Sermons

Summary: How to resist the pressure to conform

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Introduction/background

Recently I watched a movie called Minority report. In the movie, there are three psychics (pre-cogs) that can look into the future, they foresee the occurrence of future crime and hence prevent it from happening.

The pre-cogs are supposedly never wrong, in fact the movie tells us that sometimes they can disagree and one of them can submit a minority report.

Today’s message is also about a minority report.

We live in a democratic society, majority rules.

If we can go along with majority’s view – fine. Otherwise, what are our options? We have basically two options:

1. abandon our position, and follow the crowd.

2. maintain our position and face the consequence of not part of mainstream.

These were also the dilemmas facing the early Christians, who were the original audience of the letter. We mentioned last time that initially they were considered to be a sect of the Jewish faith. Then gradually, because of their belief in Jesus, they were separated from the synagogues, sometimes they left, other times they were ex-communicated. They were despised by the society and always under pressure to renounce their faith.

The former US President Bill Clinton in a speech delivered last December summed it up very well. That’s what he said: “From the dawn of human society up to the present time, we have been bedevilled by a persistent curse: the compulsion people feel to define the meaning of their lives in positive terms with reference to those who are like them racially, tribally, culturally, religiously, politically, and by negative reference to those who are different. People then feel compelled to oppress those who are different when they are small and powerless enough not to prevent it”.

Can we be facing the similar challenge? Perhaps not exactly with the same intensity that the early Christians faced. But like it or not, even we live in a so called western Christian society, I hope you will agree that the predominant value system and belief in today’s society is not the Judeo-Christian faith but rather materialism and humanism. Christians like it or not are a minority group in most societies. Hence, we always face pressure to conform especially in a materialistic and atheistic society. We always face the temptation to follow the crowd, if that means to abandon our principles and sometimes even our faith, we may succumb to it if the pressure or the temptation are too great.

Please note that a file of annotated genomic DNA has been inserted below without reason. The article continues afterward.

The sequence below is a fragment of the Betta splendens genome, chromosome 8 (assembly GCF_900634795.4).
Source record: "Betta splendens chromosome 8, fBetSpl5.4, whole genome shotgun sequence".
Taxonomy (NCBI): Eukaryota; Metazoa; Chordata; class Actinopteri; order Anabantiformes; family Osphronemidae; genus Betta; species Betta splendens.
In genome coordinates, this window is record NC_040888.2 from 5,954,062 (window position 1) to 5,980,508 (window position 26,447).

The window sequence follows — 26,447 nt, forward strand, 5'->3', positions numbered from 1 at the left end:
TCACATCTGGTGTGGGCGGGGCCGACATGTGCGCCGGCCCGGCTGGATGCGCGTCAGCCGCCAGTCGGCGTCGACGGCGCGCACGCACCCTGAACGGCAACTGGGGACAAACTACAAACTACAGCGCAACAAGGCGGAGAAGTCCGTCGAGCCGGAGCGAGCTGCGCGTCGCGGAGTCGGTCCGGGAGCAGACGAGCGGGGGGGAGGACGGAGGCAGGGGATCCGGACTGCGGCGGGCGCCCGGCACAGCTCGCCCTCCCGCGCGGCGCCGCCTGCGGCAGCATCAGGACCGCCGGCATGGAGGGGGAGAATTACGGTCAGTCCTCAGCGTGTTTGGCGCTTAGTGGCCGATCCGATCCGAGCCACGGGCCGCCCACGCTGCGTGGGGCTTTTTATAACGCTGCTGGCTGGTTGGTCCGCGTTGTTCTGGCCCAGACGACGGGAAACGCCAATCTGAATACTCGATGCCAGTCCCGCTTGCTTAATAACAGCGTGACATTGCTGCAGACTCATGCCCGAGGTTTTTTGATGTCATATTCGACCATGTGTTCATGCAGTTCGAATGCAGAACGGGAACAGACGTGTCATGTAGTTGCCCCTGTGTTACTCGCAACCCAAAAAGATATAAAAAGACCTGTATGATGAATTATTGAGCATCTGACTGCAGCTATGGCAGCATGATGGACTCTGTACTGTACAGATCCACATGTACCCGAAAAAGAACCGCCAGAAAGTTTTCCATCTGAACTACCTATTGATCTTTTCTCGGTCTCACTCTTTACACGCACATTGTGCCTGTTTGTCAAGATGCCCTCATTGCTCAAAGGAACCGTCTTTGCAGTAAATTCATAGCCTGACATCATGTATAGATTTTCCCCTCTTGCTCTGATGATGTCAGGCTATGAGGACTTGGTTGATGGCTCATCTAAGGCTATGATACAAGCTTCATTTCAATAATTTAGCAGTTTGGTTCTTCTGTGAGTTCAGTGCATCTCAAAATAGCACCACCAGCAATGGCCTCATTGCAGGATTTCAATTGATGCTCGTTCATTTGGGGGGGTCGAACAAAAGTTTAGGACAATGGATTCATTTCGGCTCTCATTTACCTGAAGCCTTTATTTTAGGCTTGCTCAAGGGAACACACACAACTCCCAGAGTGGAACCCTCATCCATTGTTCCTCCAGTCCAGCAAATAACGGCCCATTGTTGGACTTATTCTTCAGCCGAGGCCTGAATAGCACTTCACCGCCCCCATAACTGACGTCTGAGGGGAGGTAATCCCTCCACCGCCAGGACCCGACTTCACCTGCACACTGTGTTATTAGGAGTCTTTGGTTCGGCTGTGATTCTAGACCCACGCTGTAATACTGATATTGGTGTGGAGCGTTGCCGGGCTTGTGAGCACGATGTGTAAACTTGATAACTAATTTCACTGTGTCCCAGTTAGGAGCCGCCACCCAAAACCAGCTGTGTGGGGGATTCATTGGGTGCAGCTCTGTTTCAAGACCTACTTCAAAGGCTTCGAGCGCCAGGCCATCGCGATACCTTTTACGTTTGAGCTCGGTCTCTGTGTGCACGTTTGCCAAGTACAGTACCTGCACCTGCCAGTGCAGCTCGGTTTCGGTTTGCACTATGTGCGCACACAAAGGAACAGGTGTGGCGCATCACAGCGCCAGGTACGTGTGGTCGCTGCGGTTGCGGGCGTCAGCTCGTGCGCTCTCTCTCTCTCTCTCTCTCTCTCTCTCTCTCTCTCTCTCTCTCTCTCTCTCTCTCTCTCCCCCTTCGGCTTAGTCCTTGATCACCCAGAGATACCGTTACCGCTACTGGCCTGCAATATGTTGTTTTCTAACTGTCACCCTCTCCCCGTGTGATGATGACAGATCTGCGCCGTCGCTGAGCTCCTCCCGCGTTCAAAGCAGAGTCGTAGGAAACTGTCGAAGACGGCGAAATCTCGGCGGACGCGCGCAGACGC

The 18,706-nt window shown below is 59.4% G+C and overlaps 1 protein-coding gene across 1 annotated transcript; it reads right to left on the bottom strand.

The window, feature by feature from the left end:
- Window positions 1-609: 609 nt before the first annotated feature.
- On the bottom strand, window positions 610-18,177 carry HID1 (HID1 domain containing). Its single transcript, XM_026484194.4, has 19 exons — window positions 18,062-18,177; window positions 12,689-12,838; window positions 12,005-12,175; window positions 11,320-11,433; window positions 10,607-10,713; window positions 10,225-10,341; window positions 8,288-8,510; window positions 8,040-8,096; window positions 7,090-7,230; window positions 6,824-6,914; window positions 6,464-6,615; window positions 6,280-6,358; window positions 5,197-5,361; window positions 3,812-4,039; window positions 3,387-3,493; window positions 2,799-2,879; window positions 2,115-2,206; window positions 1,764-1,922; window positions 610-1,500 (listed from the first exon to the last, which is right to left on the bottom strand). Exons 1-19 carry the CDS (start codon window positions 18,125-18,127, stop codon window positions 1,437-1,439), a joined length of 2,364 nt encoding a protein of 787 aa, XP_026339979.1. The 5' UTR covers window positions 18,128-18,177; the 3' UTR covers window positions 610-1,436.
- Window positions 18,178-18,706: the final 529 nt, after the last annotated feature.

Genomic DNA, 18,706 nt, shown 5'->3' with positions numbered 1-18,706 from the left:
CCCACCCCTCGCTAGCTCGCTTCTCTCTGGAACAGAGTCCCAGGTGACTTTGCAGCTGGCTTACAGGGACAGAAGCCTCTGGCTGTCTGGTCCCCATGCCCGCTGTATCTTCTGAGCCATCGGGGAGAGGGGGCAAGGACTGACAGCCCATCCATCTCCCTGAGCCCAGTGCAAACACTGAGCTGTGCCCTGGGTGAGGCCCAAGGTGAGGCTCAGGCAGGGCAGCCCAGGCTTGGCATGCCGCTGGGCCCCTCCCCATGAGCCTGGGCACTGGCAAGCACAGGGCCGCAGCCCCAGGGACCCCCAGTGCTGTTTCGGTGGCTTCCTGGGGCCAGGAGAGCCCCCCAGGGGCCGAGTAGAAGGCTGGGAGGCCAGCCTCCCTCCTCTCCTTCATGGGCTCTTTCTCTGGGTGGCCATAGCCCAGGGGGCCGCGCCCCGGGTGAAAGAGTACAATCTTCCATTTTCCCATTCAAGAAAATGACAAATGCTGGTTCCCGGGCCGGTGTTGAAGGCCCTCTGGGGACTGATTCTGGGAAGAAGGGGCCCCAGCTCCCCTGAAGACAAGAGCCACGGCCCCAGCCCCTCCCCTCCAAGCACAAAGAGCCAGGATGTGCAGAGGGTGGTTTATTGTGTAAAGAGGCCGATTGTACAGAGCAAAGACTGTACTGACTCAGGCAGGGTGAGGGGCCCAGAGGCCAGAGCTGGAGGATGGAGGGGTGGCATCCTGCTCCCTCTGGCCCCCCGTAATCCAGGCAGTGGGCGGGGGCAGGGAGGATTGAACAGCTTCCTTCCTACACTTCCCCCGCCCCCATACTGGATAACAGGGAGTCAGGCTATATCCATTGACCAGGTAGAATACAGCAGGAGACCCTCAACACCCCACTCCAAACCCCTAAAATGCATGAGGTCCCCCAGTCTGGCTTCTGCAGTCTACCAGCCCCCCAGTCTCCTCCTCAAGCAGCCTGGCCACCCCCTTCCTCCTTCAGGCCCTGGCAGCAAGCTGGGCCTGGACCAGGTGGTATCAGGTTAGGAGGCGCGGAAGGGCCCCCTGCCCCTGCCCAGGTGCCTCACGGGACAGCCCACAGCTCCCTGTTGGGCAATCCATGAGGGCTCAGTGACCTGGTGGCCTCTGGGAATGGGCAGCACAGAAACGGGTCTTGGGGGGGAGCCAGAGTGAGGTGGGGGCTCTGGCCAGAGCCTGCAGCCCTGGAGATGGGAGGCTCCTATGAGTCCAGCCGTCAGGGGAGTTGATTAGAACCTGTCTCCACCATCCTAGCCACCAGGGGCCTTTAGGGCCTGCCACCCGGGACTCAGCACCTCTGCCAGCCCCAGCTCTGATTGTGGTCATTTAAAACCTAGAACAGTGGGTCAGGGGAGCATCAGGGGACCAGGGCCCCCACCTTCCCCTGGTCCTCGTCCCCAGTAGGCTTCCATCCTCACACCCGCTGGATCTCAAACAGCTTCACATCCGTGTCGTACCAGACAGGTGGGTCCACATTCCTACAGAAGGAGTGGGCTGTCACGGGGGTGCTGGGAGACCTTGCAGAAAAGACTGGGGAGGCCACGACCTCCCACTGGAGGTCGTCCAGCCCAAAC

This pressure to conform is probably greatest among young people and teenagers. Charles Swindoll in his book Living Above the Level of Mediocrity, p. 225 gives this illustration: “A few years ago psychologist Ruth W. Berenda and her associates carried out an interesting experiment with teenagers designed to show how a person handled group pressure. The plan was simple. They brought groups of ten adolescents into a room for a test. Subsequently, each group of ten was instructed to raise their hands when the teacher pointed to the longest line on three separate charts. What one person in the group did not know was that nine of the others in the room had been instructed ahead of time to vote for the second-longest line. Regardless of the instructions they heard, once they were all together in the group, the nine were not to vote for the longest line, but rather vote for the 2nd longest line. The experiment began with nine teen-agers voting for the wrong line. The stooge would typically glance around, frown in confusion, and slip his hand up with the group. The instructions were repeated and the next card was raised. Time after time, the self-conscious stooge would sit there saying a short line is longer than a long line, simply because he lacked the courage to challenge the group”.


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